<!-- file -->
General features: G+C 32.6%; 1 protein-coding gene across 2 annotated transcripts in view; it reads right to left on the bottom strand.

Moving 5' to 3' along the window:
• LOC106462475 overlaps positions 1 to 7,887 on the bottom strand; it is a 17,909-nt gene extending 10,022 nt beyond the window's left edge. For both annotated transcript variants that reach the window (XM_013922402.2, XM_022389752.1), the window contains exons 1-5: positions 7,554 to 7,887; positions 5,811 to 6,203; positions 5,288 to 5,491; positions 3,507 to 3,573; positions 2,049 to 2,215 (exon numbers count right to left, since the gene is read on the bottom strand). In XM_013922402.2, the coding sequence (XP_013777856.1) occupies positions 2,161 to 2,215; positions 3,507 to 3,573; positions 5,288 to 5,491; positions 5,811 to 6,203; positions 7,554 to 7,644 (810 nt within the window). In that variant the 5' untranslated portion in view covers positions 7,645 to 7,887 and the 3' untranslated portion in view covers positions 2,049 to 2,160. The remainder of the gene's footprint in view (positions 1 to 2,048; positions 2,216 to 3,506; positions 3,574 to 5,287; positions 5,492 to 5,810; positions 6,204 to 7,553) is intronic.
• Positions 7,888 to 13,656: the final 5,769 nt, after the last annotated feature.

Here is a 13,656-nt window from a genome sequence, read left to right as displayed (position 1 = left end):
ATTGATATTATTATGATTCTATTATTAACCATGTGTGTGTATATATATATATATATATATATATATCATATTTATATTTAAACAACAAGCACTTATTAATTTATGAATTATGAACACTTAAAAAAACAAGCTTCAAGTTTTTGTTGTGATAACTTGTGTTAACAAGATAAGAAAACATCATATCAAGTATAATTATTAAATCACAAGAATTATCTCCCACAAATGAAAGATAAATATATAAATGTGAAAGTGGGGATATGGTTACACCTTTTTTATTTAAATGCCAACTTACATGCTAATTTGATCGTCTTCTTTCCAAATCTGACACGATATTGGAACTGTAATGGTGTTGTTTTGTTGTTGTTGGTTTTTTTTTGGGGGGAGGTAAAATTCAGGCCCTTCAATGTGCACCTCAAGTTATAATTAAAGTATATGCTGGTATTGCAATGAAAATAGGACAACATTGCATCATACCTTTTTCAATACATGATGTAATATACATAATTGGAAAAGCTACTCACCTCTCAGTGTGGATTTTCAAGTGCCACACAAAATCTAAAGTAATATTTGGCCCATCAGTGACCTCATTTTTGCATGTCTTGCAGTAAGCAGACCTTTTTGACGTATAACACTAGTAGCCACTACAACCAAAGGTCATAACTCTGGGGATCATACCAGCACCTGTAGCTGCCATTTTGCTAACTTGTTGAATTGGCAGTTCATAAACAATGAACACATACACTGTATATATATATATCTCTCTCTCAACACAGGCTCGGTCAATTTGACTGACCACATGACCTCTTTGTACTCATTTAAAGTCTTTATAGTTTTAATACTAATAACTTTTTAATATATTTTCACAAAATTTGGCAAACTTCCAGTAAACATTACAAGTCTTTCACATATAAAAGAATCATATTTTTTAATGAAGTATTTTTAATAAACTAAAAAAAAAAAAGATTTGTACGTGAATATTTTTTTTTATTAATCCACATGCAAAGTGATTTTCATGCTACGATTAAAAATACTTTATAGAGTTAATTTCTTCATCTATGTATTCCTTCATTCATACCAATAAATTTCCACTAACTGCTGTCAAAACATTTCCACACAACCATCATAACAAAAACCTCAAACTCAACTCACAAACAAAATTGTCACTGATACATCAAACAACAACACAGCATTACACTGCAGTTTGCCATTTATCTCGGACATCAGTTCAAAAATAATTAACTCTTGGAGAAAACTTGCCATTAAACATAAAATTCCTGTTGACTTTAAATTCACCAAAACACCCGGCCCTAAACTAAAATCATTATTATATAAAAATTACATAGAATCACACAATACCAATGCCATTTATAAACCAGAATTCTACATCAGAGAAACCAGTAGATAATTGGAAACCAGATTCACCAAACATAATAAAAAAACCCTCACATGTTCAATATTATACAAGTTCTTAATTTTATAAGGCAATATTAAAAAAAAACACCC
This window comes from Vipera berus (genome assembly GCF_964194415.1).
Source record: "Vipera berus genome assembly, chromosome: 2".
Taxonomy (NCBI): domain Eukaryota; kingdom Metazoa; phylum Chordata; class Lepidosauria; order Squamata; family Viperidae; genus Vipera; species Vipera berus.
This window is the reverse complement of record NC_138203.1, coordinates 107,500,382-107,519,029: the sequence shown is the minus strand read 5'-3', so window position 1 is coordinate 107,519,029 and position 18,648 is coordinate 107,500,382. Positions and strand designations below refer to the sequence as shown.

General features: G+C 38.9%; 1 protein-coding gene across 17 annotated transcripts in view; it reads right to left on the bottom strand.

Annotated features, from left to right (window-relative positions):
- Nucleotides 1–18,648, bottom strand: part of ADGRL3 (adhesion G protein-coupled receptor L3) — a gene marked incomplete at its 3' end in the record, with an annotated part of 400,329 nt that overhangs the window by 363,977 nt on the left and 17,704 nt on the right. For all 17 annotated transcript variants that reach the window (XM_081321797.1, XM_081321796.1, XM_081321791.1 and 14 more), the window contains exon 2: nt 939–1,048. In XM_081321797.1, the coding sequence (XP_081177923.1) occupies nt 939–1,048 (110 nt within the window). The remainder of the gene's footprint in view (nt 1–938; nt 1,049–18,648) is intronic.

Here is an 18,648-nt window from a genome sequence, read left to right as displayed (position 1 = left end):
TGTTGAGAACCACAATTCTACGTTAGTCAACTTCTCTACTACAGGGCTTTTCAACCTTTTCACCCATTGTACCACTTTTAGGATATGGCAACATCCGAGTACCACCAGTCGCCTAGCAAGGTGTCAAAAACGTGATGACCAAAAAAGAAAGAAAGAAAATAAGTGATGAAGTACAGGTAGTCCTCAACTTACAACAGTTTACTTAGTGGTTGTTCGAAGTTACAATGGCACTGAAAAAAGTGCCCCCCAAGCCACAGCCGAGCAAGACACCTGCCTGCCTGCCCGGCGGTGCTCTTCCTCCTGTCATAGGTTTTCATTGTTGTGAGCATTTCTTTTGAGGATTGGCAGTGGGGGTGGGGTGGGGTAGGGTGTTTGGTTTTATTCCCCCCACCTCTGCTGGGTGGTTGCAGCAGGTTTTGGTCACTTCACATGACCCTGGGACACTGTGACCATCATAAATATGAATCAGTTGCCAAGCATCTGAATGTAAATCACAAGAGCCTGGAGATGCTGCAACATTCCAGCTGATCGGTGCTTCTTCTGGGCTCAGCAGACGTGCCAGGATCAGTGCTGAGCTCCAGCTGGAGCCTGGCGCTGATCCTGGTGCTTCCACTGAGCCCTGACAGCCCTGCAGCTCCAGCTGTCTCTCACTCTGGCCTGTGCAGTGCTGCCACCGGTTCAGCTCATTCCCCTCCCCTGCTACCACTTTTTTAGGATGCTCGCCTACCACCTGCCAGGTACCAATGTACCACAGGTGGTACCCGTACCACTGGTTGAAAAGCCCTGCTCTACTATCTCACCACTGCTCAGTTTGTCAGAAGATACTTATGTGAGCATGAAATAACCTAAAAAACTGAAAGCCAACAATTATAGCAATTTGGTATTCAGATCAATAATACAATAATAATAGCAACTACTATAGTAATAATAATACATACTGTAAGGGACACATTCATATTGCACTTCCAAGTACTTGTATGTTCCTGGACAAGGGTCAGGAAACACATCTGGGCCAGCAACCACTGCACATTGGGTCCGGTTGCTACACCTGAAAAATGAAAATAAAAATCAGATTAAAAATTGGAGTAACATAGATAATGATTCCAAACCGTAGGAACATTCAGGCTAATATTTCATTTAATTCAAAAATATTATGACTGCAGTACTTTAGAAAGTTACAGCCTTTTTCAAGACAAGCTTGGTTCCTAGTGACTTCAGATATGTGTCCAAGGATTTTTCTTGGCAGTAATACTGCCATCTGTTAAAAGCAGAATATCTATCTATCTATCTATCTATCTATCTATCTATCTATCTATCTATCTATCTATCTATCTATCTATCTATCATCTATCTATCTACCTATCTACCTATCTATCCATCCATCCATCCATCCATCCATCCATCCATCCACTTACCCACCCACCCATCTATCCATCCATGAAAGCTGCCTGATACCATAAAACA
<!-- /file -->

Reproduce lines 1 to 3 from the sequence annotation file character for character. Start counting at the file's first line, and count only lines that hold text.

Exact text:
General features: G+C 32.6%; 1 protein-coding gene across 2 annotated transcripts in view; it reads right to left on the bottom strand.

Moving 5' to 3' along the window:
• LOC106462475 overlaps positions 1 to 7,887 on the bottom strand; it is a 17,909-nt gene extending 10,022 nt beyond the window's left edge. For both annotated transcript variants that reach the window (XM_013922402.2, XM_022389752.1), the window contains exons 1-5: positions 7,554 to 7,887; positions 5,811 to 6,203; positions 5,288 to 5,491; positions 3,507 to 3,573; positions 2,049 to 2,215 (exon numbers count right to left, since the gene is read on the bottom strand). In XM_013922402.2, the coding sequence (XP_013777856.1) occupies positions 2,161 to 2,215; positions 3,507 to 3,573; positions 5,288 to 5,491; positions 5,811 to 6,203; positions 7,554 to 7,644 (810 nt within the window). In that variant the 5' untranslated portion in view covers positions 7,645 to 7,887 and the 3' untranslated portion in view covers positions 2,049 to 2,160. The remainder of the gene's footprint in view (positions 1 to 2,048; positions 2,216 to 3,506; positions 3,574 to 5,287; positions 5,492 to 5,810; positions 6,204 to 7,553) is intronic.